Even your end-of-life process can be detailed in an estate plan. People succumb to debilitating diseases all the time. You can sign a Do-Not-Resuscitate (DNR) order and indicate in your estate plan if you don’t want to be revived under certain conditions. This is especially important if you don’t want your family to be burdened by the huge costs of life-sustaining medical treatments.
Myth: “If I have a will, I don’t need to worry about probate.”
Although a will is an excellent foundation for your estate plan, it’s a typical myth that your loved ones can avoid probate proceedings by simply presenting a will. In reality, a will is a legal document designed for the probate court to authenticate.
When Is The Best Time To Start Estate Planning?
Ideally, at the age of 18, you’d become responsible for your healthcare, finances, and the execution of power of attorney. Although there’s no pressure regarding estate planning when anyone turns 18, many financial advisors recommend everyone to start an estate plan as soon as they become legal adults.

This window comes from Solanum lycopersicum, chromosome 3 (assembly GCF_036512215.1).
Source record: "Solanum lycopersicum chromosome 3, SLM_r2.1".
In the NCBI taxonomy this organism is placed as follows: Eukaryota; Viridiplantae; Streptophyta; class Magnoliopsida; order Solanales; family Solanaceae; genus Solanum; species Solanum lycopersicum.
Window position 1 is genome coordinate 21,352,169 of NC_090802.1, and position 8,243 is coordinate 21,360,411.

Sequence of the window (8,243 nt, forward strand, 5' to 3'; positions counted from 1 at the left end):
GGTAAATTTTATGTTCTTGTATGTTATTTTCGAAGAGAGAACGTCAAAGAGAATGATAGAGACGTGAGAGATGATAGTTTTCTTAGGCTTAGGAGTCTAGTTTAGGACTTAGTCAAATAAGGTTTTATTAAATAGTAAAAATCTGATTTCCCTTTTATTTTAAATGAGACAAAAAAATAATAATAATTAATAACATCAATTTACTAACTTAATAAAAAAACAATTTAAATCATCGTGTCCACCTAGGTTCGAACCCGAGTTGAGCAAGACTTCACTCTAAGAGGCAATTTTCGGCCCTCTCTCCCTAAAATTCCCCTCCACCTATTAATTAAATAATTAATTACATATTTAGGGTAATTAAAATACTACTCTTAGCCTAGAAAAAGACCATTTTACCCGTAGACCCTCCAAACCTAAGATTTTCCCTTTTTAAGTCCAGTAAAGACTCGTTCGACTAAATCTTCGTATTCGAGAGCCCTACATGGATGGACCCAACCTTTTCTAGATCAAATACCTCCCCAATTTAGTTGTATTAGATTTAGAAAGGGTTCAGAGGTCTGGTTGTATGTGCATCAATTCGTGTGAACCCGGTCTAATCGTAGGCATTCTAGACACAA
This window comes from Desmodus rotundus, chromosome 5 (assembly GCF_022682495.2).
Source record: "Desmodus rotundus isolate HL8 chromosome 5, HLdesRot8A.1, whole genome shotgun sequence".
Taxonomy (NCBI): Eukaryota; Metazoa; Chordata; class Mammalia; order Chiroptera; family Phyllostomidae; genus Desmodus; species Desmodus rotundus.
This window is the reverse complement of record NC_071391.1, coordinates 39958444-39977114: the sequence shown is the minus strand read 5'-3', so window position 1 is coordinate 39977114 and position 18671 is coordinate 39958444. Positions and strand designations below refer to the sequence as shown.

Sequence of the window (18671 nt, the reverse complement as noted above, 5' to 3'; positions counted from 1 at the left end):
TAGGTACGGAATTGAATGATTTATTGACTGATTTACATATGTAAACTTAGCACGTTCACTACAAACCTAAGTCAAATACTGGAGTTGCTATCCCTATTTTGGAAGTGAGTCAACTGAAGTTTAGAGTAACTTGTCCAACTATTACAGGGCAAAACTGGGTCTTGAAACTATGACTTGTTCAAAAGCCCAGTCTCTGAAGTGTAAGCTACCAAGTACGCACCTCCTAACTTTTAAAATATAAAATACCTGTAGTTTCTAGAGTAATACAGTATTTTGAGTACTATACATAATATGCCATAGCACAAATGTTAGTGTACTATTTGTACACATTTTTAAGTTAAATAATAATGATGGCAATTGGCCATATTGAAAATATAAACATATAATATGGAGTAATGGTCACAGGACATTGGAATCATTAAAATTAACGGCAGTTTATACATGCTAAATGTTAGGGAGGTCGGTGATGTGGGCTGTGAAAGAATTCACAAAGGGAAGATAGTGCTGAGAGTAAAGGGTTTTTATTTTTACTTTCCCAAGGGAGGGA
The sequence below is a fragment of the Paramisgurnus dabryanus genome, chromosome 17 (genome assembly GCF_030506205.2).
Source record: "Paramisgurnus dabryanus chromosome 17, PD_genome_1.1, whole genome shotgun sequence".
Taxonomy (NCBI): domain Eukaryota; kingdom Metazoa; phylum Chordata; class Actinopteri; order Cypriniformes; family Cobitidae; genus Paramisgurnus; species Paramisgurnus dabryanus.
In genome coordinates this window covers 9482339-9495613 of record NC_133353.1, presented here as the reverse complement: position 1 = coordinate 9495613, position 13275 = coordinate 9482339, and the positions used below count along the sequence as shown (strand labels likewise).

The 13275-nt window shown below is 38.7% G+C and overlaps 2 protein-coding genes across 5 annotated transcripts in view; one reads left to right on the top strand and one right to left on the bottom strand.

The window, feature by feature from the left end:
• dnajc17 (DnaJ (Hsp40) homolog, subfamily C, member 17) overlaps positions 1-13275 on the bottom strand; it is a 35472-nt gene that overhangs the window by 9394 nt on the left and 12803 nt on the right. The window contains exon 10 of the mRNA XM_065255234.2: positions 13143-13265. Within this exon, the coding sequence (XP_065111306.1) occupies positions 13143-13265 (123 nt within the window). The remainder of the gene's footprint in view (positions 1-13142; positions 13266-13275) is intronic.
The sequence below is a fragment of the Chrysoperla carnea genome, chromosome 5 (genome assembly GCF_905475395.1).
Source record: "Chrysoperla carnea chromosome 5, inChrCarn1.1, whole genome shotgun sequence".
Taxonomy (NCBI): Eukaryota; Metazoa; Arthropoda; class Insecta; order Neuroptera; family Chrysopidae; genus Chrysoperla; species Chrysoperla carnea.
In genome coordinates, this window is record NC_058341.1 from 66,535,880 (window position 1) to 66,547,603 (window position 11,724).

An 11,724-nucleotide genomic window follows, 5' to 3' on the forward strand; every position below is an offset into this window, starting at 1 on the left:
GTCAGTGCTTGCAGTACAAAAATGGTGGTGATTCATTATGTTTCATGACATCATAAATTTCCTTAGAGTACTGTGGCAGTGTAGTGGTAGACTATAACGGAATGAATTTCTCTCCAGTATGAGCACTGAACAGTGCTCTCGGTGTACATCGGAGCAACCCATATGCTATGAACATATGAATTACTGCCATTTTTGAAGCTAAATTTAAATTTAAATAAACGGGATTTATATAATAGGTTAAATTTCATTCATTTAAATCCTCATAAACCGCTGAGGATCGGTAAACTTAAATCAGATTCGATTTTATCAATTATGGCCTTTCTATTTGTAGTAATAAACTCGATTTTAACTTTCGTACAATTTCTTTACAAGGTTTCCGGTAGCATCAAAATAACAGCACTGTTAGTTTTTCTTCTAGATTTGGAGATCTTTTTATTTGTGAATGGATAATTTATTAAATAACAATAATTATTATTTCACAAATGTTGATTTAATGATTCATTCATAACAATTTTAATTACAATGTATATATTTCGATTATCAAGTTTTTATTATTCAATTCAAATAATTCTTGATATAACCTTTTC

In addition, there are a few life situations wherein you’d need to prioritize your estate planning regardless of your age. Notably, estate planning is a must when you create a savings account, purchase a home or a different type of property, combine assets with your partner, travel for long periods, and when you have your first child and after each succeeding one.
Furthermore, prioritizing an estate plan is also necessary when you need to update it after a divorce, ensuring your grandchildren are well-taken care of when it comes to the inheritance of money or assets.
Why Is Estate Planning Essential For Everyone?